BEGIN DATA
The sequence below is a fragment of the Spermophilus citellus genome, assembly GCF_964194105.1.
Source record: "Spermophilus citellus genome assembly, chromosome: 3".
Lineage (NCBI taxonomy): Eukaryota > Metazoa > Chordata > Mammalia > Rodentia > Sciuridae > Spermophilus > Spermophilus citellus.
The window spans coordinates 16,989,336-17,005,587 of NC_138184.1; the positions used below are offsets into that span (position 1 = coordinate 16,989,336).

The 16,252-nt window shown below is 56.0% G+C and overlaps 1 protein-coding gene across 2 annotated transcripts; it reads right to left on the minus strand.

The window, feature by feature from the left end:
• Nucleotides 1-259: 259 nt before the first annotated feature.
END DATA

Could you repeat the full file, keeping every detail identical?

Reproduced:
The sequence below is a fragment of the Spermophilus citellus genome, assembly GCF_964194105.1.
Source record: "Spermophilus citellus genome assembly, chromosome: 3".
Lineage (NCBI taxonomy): Eukaryota > Metazoa > Chordata > Mammalia > Rodentia > Sciuridae > Spermophilus > Spermophilus citellus.
The window spans coordinates 16,989,336-17,005,587 of NC_138184.1; the positions used below are offsets into that span (position 1 = coordinate 16,989,336).

The 16,252-nt window shown below is 56.0% G+C and overlaps 1 protein-coding gene across 2 annotated transcripts; it reads right to left on the minus strand.

The window, feature by feature from the left end:
• Nucleotides 1-259: 259 nt before the first annotated feature.